Roaming charges have been under scrutiny of late for being ‘unacceptably high’ as the House of Lords claimed last week. It now appears that discussions already underway in European Parliament have produced results proposing cheaper roaming costs for mobile users.
The BBC is reporting the new ruling means that consumers won’t be charged more than 29 cents (24 pence) per minute for a phone call, 7.5 pence per text and no more than 70 cents (59p) per MB for download data, throughout Europe.
The decision reached fruition following the growing numbers of consumers unaware of just how expensive current roaming charges are. Commissioner Neelie Kroes stated: “Consumers are fed up with being ripped off.” The current rates work out to around 30p a minute for calls and 9p per text message with data currently cap-free, allowing carriers to charge as much as they want per MB.
The VP of the European Commission for the Digital Agenda had this to say: “The new roaming deal gives us a long-term structural solution with lower prices, more choice and a new smart approach for data and Internet browsing.“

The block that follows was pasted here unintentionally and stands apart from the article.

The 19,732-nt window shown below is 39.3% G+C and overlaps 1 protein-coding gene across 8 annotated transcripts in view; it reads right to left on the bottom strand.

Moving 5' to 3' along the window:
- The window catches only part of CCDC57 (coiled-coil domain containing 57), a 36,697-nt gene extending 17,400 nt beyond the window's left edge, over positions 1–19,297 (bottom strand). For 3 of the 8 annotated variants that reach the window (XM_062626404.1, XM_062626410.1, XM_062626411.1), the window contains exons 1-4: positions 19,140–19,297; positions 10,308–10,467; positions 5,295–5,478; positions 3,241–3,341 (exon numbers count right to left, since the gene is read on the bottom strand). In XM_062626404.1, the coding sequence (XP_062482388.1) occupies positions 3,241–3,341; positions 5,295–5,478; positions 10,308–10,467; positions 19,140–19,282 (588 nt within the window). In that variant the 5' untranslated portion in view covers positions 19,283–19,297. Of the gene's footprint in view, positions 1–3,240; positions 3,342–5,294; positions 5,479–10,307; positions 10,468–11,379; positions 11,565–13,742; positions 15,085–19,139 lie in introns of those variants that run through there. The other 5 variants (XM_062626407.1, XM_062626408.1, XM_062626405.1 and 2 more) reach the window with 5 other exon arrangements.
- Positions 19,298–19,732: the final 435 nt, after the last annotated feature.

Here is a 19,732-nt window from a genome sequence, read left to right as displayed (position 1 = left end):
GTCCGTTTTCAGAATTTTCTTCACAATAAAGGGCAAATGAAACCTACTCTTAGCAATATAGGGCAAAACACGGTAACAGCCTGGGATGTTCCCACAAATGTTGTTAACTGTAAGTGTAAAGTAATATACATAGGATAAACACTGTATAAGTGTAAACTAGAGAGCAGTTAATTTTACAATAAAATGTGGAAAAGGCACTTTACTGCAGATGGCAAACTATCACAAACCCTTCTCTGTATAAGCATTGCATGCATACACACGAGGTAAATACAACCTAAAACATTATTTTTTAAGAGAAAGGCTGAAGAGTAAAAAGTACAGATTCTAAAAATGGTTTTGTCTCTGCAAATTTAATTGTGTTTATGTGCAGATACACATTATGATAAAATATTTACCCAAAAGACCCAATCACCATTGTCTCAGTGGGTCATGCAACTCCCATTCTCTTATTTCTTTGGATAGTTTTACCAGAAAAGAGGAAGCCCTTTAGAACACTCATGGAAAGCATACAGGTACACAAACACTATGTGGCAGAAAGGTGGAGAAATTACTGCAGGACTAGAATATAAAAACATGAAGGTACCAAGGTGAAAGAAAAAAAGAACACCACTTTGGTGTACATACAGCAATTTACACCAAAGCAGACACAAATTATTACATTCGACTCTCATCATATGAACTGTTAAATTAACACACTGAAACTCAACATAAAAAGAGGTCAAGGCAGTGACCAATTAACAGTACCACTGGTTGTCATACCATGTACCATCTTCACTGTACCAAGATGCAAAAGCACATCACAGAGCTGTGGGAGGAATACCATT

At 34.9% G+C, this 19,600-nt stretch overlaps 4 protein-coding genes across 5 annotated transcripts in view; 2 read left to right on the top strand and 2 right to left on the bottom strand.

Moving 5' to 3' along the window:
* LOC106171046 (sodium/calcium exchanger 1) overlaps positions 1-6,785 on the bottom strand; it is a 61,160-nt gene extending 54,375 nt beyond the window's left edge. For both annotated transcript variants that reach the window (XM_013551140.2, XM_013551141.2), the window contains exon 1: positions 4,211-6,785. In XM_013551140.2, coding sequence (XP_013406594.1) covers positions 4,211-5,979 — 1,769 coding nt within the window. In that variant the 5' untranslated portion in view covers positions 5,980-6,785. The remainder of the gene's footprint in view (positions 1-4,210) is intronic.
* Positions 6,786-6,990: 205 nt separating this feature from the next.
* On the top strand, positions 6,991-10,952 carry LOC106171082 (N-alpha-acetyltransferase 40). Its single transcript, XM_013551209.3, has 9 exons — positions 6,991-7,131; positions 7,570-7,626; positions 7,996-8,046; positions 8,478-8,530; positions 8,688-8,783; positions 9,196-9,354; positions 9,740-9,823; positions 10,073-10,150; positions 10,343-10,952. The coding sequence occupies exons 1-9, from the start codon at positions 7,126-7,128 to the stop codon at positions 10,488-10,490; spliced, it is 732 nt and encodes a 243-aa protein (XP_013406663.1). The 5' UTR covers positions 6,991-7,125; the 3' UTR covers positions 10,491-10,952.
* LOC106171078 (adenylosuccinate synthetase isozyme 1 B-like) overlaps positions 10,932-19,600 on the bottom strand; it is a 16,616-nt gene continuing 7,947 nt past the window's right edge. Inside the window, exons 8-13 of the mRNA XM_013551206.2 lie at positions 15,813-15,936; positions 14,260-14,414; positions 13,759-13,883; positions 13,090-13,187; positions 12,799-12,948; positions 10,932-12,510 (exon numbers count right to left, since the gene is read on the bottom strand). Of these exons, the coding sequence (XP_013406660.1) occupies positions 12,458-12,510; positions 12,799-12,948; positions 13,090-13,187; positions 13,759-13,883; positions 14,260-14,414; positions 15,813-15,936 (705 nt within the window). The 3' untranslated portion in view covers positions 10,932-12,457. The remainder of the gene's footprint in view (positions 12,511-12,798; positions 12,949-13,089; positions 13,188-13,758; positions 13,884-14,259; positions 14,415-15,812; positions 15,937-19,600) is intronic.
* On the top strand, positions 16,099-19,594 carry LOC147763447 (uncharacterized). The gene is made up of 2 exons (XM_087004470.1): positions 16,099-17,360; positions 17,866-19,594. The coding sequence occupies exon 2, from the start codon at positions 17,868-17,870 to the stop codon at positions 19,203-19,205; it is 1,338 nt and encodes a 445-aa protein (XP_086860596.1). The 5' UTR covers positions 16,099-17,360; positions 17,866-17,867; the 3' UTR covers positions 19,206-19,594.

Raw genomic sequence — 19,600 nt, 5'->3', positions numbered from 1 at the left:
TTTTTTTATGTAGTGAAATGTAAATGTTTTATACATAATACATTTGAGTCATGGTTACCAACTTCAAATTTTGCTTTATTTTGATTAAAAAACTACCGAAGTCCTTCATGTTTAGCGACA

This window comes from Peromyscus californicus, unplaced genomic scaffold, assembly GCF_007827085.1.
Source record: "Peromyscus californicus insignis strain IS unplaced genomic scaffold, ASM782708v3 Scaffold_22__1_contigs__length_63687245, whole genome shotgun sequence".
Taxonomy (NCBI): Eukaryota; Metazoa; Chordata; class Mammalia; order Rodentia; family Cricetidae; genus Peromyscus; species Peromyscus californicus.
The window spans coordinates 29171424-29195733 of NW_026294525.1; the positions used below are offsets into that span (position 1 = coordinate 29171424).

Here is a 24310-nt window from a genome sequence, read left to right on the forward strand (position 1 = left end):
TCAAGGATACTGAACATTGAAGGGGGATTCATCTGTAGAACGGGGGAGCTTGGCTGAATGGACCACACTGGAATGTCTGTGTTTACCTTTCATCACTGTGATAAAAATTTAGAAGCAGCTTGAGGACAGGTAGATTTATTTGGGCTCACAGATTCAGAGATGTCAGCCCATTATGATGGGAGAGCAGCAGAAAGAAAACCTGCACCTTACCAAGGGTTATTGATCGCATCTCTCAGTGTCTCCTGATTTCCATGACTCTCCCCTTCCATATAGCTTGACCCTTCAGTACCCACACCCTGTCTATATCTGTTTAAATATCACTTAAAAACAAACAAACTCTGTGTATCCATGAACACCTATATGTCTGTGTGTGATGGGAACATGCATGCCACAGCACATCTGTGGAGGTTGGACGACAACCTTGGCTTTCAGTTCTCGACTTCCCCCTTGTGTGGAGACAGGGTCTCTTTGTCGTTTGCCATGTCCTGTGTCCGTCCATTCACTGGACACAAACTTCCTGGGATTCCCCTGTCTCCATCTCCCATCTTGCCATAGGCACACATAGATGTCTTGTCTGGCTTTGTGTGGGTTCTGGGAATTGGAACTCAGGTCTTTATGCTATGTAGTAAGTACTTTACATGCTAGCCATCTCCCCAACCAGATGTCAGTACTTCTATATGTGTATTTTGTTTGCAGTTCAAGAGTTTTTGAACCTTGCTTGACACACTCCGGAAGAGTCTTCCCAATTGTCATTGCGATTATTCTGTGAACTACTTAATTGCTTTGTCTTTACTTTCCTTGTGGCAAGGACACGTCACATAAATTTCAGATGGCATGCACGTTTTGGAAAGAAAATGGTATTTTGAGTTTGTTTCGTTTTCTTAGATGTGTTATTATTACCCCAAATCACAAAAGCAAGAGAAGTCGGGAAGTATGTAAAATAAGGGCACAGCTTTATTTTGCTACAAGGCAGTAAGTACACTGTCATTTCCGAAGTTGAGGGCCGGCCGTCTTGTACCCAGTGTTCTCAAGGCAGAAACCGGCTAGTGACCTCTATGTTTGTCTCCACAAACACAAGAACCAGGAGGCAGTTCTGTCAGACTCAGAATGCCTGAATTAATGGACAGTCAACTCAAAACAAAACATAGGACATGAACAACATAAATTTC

The new ruling not only dictates the lower pricing, but also better prepares users for international mobile use, with plans to give users the option to sign up with local carriers using their current number whilst they are abroad.
By July 2014 the aim is to further reduce roaming costs to avoid what some are calling ‘bill shock’, with the rate per minute for placing a call dropping to around 15p and the rate for receiving a call whilst abroad dropping down 4p per minute. Data costs are also planning to be reduced, with users expected to pay no more than 16p per MB. Texts will drop to 5p per message.
The system will also be able to notify users when they near €50 (£41) worth of expenditure on data downloads. With an ever increasing number of smartphone users internationally racking up data charges, the implementation of a scheme such as this couldn’t have come at a better time.